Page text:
The course of history has been changed by black leaders who stepped up to the platform and improved the lives of their fellow citizens. In 1962, there were over 250,000 marchers present when Martin Luther King Jr. delivered his “I Have a Dream” speech.
There are countless black leaders who have served as powerful figures in civil rights movements throughout history. While the ten featured here represent only a few, they unquestionably deserve recognition.
Inspiring Quotes from Black Leaders
While we hear their words frequently during Black History Month, these quotes by black leaders should be repeated and remembered every single day.
1. “In recognizing the humanity of our fellow beings, we pay ourselves the highest tribute.”
Thurgood Marshall (1908-1993) was an attorney during the civil rights movement. He won 29 out of the 32 cases he argued before the Supreme Court, more than any other person. Thurgood Marshall became the first African-American member of the United States Supreme Court, serving for 24 years from October 1967 to October 1991.
2. “The cost of liberty is less than the price of repression.”
W.E.B. Du Bois (1868-1963) co-founded the NAACP in 1909. He earned a Ph.D. from Harvard University in 1895, the first African American to do so. During the first half of the 20th century W.E.B. Du Bois was the best-known spokesperson for African American rights.
3. “Hate is too great a burden to bear. It injures the hater more than it injures the hated.”
Coretta Scott King (1927-2006) was the wife of Martin Luther King Jr. In the 1960’s she was one of the leaders of the civil rights movement. She advocated for African-American equality and as a singer incorporated her music into her civil rights movement.
4. “If there is no struggle, there is no progress.”
Frederick Douglas (1817-1895) escaped from slavery in Maryland. Following his escape, he became a national leader during the abolitionist movement in the states of New York and Massachusetts. Frederick became known as a great orator and published an autobiography, Narrative of the Life of Frederick Douglass, An American Slave in 1845. Several other books followed.
5. “You don’t make progress by standing on the sidelines, whimpering and complaining. You make progress by implementing ideas.”
Shirley Chisholm (1924-2005) in 1968 was elected to the United States Congress. She was the first woman to achieve this position and served for seven terms between 1969 to 1983, representing the 12th congressional district of New York. Striving for higher achievements, in 1972 she was the first African American and the first woman to seek the presidential nomination.
6. “You are no better than anyone else, and no one is better than you.”
Katherine Johnson (1918-2020) was one of three black students handpicked to integrate West Virginia’s graduate schools. A very strong math student, at age 13 she was attending high school at West Virginia State College.
Katherine enrolled in that same college at the age of 18 and became the third African American to earn a Ph.D. in mathematics. She graduated in 1937 with the highest honors. Katherine became a mathematician in high demand, with her work including the math needed for the 1957 launch of the Soviet Sputnik satellite.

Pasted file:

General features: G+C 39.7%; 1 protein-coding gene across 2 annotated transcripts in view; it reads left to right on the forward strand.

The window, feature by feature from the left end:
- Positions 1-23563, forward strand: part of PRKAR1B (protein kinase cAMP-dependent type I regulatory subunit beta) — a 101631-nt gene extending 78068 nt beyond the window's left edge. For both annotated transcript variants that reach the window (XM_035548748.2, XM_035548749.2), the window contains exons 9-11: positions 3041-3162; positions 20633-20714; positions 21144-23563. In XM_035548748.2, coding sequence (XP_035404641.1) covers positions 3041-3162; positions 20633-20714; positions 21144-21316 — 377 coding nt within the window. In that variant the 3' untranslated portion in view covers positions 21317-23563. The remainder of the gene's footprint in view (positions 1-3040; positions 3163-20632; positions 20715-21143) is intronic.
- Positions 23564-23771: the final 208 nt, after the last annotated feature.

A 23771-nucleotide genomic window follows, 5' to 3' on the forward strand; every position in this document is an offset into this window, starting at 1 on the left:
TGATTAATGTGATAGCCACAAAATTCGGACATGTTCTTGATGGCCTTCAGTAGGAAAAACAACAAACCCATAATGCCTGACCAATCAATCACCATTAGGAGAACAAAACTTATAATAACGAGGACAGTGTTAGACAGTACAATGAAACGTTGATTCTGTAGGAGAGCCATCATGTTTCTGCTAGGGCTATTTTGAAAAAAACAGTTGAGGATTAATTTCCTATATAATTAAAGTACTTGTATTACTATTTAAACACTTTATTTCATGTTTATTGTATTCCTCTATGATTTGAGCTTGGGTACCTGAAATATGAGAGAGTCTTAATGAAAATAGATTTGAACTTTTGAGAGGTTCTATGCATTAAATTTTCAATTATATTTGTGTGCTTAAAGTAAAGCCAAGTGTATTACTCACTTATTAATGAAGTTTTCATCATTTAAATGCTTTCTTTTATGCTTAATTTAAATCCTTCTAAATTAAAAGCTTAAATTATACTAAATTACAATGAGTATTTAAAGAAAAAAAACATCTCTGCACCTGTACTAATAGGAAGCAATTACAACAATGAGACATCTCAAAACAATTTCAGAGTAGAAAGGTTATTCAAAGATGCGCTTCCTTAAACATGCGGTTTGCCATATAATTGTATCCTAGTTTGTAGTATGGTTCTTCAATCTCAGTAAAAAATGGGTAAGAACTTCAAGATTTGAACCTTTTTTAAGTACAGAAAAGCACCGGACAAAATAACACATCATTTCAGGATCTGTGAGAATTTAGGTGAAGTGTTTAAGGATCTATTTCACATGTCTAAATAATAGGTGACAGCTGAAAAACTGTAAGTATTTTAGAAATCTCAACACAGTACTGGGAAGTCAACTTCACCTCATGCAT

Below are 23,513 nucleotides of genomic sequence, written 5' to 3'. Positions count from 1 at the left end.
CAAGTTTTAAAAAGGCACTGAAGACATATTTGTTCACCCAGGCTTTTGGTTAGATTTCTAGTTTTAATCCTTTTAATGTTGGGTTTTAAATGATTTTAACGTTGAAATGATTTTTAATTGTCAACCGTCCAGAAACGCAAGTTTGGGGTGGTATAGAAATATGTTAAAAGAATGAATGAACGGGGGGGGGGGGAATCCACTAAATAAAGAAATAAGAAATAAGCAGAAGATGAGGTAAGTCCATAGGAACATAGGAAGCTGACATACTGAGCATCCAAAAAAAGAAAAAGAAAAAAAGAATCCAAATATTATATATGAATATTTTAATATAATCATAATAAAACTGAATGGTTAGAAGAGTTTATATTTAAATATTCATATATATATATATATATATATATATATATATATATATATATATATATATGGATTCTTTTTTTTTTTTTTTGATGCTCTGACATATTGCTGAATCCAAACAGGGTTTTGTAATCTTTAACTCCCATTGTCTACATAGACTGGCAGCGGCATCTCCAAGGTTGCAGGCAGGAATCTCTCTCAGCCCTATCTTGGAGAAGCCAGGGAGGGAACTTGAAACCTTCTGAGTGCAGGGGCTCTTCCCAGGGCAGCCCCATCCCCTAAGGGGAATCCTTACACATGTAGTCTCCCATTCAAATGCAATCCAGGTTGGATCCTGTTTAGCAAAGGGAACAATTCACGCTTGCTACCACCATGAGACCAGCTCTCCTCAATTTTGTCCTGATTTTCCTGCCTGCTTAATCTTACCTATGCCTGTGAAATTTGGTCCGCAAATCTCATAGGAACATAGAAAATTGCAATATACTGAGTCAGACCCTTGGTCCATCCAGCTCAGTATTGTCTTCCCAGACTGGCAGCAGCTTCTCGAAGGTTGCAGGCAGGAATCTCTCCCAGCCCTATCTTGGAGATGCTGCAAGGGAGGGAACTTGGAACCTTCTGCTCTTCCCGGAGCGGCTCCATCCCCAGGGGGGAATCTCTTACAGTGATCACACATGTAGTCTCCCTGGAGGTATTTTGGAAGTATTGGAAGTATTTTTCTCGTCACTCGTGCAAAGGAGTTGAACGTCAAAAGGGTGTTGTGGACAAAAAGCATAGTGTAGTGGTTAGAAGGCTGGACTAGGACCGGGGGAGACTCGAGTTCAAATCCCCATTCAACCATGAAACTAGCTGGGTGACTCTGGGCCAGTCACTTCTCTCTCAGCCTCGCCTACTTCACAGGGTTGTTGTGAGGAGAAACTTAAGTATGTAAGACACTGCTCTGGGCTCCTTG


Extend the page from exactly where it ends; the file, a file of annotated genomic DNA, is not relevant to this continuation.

She also did trajectory analysis for Alan Shepard’s May 1961 mission Freedom 7 and worked on orbital equations for the 1962 mission of John Glenn. She was 97 years old in 2015 when awarded the Presidential Medal of Freedom by President Barack Obama, America’s highest civilian honor.
7. “Won’t it be wonderful when Black History and Native American history and Jewish history and all of U.S. history is taught from one book. Just U.S. history.”
Maya Angelou (1928-2014) was an inspirational writer who believed in civil rights. The Maya Angelou Newsletter: March 2020 speaks to what Black Americans have lived through. Written by Maya Angelou’s son, it talks of racism and sexism being practiced and accepted in the 1950s.
The newsletter refers to members of his Maya’s family who carried guns and had altercations with police. You will learn how Maya was considered a troublemaker for believing that justice was important and should be fought for. Maya even went so far as to call herself Black at a time when everyone else used the term Colored.
8. “If the only time you think of me as a scientist is during Black History Month, then I must not be doing my job as a scientist.”
Neil deGrasse Tyson (born 1958) became the Frederick P. Rose Director of the Hayden Planetarium located in the Rose Center for Each and Space located in New York City. He is an American planetary scientist, science communicator, author, cosmologist, and astrophysicist.
9. “We cannot ‘fix’ the police without a revolution of values and radical change to the basic structure of our society.”
Michelle Alexander (born 1967) is a law professor at Ohio State University and author of “The New Jim Crow: Mass Incarceration in the Age of Colorblindness.” This book addresses the reality of racial discrimination in the criminal justice system. Michelle believes that the 20th Century racial oppression has been replaced with a justice system that puts a disproportionate amount of black men into prison.
10. “The time is always right to do what is right.”
Martin Luther King Jr. (1929-1968) was assassinated on April 4, 1968. He was an activist and American Christian minister who became known for his “I Have a Dream” speech. He was a very well educated man with hopes for the betterment of Black Americans.
At only 35 years old Martin Luther King Jr. became the youngest man to receive the Nobel Peace Prize. He turned over his $54,123 in prize money to further the civil rights movement.
More Quotes from Black Leaders
Having been inspired by quotes from black leaders throughout history, you may want to learn from a living legend. Click here to dive into ten of RuPaul’s wittiest and wisest remarks.
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